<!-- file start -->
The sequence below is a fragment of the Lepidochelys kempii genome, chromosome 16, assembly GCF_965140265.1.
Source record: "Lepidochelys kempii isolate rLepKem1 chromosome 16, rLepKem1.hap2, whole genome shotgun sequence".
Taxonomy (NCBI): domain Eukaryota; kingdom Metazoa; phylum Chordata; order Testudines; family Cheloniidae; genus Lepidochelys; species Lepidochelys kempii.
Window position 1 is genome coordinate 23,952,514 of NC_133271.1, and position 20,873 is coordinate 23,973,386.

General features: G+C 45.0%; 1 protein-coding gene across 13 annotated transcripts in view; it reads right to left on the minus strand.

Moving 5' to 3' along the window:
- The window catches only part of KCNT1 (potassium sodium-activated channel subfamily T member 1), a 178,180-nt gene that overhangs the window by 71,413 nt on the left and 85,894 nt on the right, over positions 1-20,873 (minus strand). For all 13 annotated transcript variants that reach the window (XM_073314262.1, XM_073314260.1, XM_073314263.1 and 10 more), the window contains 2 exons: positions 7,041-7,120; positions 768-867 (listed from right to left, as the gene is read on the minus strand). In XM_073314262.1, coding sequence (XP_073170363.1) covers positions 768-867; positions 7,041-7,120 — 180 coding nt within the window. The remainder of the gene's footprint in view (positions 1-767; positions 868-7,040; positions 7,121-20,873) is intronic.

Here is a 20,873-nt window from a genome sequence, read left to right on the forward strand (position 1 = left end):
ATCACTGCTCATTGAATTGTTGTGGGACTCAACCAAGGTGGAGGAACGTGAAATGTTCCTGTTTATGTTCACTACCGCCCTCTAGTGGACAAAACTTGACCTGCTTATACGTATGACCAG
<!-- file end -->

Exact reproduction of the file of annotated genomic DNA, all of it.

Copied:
The sequence below is a fragment of the Lepidochelys kempii genome, chromosome 16, assembly GCF_965140265.1.
Source record: "Lepidochelys kempii isolate rLepKem1 chromosome 16, rLepKem1.hap2, whole genome shotgun sequence".
Taxonomy (NCBI): domain Eukaryota; kingdom Metazoa; phylum Chordata; order Testudines; family Cheloniidae; genus Lepidochelys; species Lepidochelys kempii.
Window position 1 is genome coordinate 23,952,514 of NC_133271.1, and position 20,873 is coordinate 23,973,386.

General features: G+C 45.0%; 1 protein-coding gene across 13 annotated transcripts in view; it reads right to left on the minus strand.

Moving 5' to 3' along the window:
- The window catches only part of KCNT1 (potassium sodium-activated channel subfamily T member 1), a 178,180-nt gene that overhangs the window by 71,413 nt on the left and 85,894 nt on the right, over positions 1-20,873 (minus strand). For all 13 annotated transcript variants that reach the window (XM_073314262.1, XM_073314260.1, XM_073314263.1 and 10 more), the window contains 2 exons: positions 7,041-7,120; positions 768-867 (listed from right to left, as the gene is read on the minus strand). In XM_073314262.1, coding sequence (XP_073170363.1) covers positions 768-867; positions 7,041-7,120 — 180 coding nt within the window. The remainder of the gene's footprint in view (positions 1-767; positions 868-7,040; positions 7,121-20,873) is intronic.

Here is a 20,873-nt window from a genome sequence, read left to right on the forward strand (position 1 = left end):
ATCACTGCTCATTGAATTGTTGTGGGACTCAACCAAGGTGGAGGAACGTGAAATGTTCCTGTTTATGTTCACTACCGCCCTCTAGTGGACAAAACTTGACCTGCTTATACGTATGACCAG